#11

No. As mentioned above, the only two ways you can guarantee something is live locally are @gc_preserve and ccall.

If you only have one or two of these calls yes that’s fine. If you are calling this from different places using the unsafe_convert and cconvert would be better.


#12

Thanks. I’ve learned a lot from this.


#13

Sharing my sample notebook that illustrates the use of cconvert/unsafe_convert for those who are interested.


#14

Yes, that’s exactly right!


#15

And just as a minor note that you should probably free the returned pointer after you’ve loaded everything you want from it…


#16
    return convert(Ptr{Bar2}, pointer_from_objref(t[1]))

should be

    return unsafe_convert(Ptr{Bar2}, t)

for more generality / more correct usage of the Ref interface


#17

Thanks, updated notebook. Made a small change since we need the first element of the tuple.

    return unsafe_convert(Ptr{Bar2}, t[1])

#18

Very nice that you took the time to make a good example out of this.


#19

I could not make sense of this discussion nor the sample notebook to adapt to my specific use case.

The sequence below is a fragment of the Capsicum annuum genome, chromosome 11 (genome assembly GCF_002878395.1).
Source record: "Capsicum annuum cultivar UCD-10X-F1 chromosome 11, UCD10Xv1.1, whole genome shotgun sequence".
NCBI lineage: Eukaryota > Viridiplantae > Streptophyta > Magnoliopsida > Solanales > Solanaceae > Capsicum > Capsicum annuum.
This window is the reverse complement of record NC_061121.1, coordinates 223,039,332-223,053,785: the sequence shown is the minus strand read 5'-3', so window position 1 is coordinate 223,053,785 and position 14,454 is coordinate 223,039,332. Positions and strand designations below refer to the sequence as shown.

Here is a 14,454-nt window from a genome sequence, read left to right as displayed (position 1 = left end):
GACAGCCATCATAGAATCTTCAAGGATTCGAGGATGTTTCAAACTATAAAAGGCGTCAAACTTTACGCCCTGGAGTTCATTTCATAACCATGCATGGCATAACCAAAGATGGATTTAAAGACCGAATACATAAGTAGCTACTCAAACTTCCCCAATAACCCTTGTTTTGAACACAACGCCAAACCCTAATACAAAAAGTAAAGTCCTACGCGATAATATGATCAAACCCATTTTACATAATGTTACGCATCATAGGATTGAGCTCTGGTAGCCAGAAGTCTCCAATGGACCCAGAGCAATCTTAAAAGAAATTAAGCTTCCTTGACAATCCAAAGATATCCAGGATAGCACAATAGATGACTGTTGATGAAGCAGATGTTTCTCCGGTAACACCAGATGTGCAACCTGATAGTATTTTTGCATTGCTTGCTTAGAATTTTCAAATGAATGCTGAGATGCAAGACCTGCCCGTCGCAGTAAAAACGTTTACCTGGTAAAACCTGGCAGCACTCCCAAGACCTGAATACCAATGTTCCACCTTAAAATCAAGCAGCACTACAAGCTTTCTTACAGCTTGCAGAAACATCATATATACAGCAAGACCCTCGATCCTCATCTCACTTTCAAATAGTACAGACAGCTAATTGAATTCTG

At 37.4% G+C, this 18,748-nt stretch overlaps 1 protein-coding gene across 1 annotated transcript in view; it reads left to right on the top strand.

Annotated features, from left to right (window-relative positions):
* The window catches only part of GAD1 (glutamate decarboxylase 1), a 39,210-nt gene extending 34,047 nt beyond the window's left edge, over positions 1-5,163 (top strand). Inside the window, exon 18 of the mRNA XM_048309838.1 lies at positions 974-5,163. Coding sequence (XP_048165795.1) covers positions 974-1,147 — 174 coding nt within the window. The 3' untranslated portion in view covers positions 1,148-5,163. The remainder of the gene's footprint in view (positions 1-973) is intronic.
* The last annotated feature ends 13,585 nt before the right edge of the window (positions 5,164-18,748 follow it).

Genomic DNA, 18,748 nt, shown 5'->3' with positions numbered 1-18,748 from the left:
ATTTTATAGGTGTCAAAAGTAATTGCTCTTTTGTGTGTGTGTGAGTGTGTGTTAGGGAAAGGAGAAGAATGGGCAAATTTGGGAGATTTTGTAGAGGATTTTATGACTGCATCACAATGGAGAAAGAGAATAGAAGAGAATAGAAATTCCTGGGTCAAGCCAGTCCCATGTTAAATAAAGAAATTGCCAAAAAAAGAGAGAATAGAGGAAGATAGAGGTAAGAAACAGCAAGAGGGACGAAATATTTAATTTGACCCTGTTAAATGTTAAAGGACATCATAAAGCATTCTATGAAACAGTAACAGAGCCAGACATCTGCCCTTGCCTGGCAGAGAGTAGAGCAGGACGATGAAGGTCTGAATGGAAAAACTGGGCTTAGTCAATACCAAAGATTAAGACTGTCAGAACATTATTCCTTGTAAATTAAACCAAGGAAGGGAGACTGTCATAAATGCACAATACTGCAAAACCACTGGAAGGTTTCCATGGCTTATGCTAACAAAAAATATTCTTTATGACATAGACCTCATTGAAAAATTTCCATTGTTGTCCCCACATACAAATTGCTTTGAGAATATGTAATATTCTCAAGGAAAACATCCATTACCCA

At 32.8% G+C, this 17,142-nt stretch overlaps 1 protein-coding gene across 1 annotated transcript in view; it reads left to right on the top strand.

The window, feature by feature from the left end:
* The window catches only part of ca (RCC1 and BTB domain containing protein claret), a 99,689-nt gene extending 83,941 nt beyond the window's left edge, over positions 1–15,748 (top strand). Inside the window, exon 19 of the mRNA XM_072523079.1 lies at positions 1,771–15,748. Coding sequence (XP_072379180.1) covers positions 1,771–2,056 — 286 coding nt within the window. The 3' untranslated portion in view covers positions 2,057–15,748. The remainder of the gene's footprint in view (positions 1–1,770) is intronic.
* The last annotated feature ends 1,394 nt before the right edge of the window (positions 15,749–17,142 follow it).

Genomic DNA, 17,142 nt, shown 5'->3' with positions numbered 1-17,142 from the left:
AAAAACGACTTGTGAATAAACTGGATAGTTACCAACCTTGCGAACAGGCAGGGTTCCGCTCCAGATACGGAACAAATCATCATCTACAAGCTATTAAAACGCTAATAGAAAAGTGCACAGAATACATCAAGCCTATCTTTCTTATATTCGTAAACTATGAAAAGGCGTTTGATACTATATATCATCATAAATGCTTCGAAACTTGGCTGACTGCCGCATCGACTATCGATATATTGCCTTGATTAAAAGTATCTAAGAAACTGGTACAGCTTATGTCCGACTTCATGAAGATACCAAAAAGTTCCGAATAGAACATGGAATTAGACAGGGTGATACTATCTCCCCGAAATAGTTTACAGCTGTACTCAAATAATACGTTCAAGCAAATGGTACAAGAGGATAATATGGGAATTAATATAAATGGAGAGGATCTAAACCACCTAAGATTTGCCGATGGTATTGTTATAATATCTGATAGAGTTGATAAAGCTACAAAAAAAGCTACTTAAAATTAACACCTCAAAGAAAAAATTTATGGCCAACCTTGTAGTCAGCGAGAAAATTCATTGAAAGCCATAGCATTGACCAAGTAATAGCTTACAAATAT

Any help would be appreciated:

I have a Struct with a fixed size array field. I want to use Julia to build that struct and then call the C code which will do the heavy computation accessing the elements in the struct. The Julia struct does not need to stay in memory after the ccall.

Here is an example:

//C code
typedef struct {
    double array[3];
} Mystruct;

int access_struct_array(Mystruct* mystruct)
{
    for (int i = 0; i < 3; i++)
    {
        printf("%f\n", mystruct->array[i]);
    }
    return 0;
}

Then I use Julia to build the struct and call the C code

type Mystruct
    array::Array{Float64, 1}
end
mystruct = Mystruct([1.1, 2.1, 3.1]);
ccall(("access_struct", "./shared.so"), Int, (Ref{Mystruct},), mystruct); #undefined behavior

Why is the behavior of ccall undefined?

I would say it is related to the fact that Julia arrays are not just pointers. Then, what is the Julia equivalent of a C array?


#20

You do not need to use this thread at all if all what you have is a C array instead of a C pointer. C arrays members are just, well, arrays (i.e. consecutive objects) so anything with a similar memory layout should work. You just need to construct such an object and pass it as reference. struct ::Float64; ::Float64; ::Float64 end, NTuple{3,Float64} or even just the array direction should work.